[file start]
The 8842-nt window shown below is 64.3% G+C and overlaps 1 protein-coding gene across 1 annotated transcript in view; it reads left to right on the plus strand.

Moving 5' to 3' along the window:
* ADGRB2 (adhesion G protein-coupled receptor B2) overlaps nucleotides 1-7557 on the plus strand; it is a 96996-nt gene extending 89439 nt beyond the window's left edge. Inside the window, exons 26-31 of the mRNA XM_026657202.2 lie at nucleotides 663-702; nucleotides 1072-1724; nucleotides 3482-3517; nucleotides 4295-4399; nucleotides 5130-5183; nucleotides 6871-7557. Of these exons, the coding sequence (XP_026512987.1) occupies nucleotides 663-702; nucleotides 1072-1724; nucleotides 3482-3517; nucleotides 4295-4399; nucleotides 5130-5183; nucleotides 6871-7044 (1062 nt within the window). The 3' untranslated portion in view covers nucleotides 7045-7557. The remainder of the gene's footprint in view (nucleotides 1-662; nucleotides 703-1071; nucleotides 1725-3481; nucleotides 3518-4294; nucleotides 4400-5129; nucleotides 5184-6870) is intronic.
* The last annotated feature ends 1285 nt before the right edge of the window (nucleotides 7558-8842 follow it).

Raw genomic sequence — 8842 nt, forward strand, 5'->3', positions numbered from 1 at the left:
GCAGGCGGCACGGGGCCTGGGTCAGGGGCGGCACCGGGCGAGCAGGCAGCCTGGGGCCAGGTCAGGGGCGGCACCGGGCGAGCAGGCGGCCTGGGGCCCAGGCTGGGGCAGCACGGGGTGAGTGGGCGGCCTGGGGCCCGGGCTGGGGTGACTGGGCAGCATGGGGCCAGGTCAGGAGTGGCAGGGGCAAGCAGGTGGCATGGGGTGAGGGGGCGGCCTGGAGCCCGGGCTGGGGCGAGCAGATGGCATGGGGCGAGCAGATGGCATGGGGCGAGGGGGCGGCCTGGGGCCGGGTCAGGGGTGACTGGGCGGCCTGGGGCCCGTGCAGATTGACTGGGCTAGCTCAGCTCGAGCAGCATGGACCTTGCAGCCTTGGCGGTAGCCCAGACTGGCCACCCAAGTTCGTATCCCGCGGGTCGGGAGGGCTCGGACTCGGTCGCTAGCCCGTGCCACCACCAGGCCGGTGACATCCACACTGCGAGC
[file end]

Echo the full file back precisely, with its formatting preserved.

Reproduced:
The 8842-nt window shown below is 64.3% G+C and overlaps 1 protein-coding gene across 1 annotated transcript in view; it reads left to right on the plus strand.

Moving 5' to 3' along the window:
* ADGRB2 (adhesion G protein-coupled receptor B2) overlaps nucleotides 1-7557 on the plus strand; it is a 96996-nt gene extending 89439 nt beyond the window's left edge. Inside the window, exons 26-31 of the mRNA XM_026657202.2 lie at nucleotides 663-702; nucleotides 1072-1724; nucleotides 3482-3517; nucleotides 4295-4399; nucleotides 5130-5183; nucleotides 6871-7557. Of these exons, the coding sequence (XP_026512987.1) occupies nucleotides 663-702; nucleotides 1072-1724; nucleotides 3482-3517; nucleotides 4295-4399; nucleotides 5130-5183; nucleotides 6871-7044 (1062 nt within the window). The 3' untranslated portion in view covers nucleotides 7045-7557. The remainder of the gene's footprint in view (nucleotides 1-662; nucleotides 703-1071; nucleotides 1725-3481; nucleotides 3518-4294; nucleotides 4400-5129; nucleotides 5184-6870) is intronic.
* The last annotated feature ends 1285 nt before the right edge of the window (nucleotides 7558-8842 follow it).

Raw genomic sequence — 8842 nt, forward strand, 5'->3', positions numbered from 1 at the left:
GCAGGCGGCACGGGGCCTGGGTCAGGGGCGGCACCGGGCGAGCAGGCAGCCTGGGGCCAGGTCAGGGGCGGCACCGGGCGAGCAGGCGGCCTGGGGCCCAGGCTGGGGCAGCACGGGGTGAGTGGGCGGCCTGGGGCCCGGGCTGGGGTGACTGGGCAGCATGGGGCCAGGTCAGGAGTGGCAGGGGCAAGCAGGTGGCATGGGGTGAGGGGGCGGCCTGGAGCCCGGGCTGGGGCGAGCAGATGGCATGGGGCGAGCAGATGGCATGGGGCGAGGGGGCGGCCTGGGGCCGGGTCAGGGGTGACTGGGCGGCCTGGGGCCCGTGCAGATTGACTGGGCTAGCTCAGCTCGAGCAGCATGGACCTTGCAGCCTTGGCGGTAGCCCAGACTGGCCACCCAAGTTCGTATCCCGCGGGTCGGGAGGGCTCGGACTCGGTCGCTAGCCCGTGCCACCACCAGGCCGGTGACATCCACACTGCGAGC